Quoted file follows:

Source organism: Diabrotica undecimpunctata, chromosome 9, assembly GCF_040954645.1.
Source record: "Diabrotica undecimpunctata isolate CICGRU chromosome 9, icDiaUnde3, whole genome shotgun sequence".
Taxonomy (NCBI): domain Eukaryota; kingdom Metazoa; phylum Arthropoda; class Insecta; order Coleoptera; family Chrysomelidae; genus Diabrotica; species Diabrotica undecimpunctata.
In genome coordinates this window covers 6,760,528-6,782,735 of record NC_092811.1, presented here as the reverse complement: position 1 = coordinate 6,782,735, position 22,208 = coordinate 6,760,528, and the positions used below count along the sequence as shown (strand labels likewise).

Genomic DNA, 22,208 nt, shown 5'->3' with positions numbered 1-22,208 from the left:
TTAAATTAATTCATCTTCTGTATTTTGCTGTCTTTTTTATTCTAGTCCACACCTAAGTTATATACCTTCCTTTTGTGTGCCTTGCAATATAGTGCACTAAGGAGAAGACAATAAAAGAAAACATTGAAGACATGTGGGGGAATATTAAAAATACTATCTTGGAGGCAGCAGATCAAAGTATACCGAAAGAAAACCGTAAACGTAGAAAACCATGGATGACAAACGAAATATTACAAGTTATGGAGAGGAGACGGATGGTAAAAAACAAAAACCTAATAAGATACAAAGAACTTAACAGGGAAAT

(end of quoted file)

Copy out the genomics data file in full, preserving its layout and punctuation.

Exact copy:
Source organism: Diabrotica undecimpunctata, chromosome 9, assembly GCF_040954645.1.
Source record: "Diabrotica undecimpunctata isolate CICGRU chromosome 9, icDiaUnde3, whole genome shotgun sequence".
Taxonomy (NCBI): domain Eukaryota; kingdom Metazoa; phylum Arthropoda; class Insecta; order Coleoptera; family Chrysomelidae; genus Diabrotica; species Diabrotica undecimpunctata.
In genome coordinates this window covers 6,760,528-6,782,735 of record NC_092811.1, presented here as the reverse complement: position 1 = coordinate 6,782,735, position 22,208 = coordinate 6,760,528, and the positions used below count along the sequence as shown (strand labels likewise).

Genomic DNA, 22,208 nt, shown 5'->3' with positions numbered 1-22,208 from the left:
TTAAATTAATTCATCTTCTGTATTTTGCTGTCTTTTTTATTCTAGTCCACACCTAAGTTATATACCTTCCTTTTGTGTGCCTTGCAATATAGTGCACTAAGGAGAAGACAATAAAAGAAAACATTGAAGACATGTGGGGGAATATTAAAAATACTATCTTGGAGGCAGCAGATCAAAGTATACCGAAAGAAAACCGTAAACGTAGAAAACCATGGATGACAAACGAAATATTACAAGTTATGGAGAGGAGACGGATGGTAAAAAACAAAAACCTAATAAGATACAAAGAACTTAACAGGGAAAT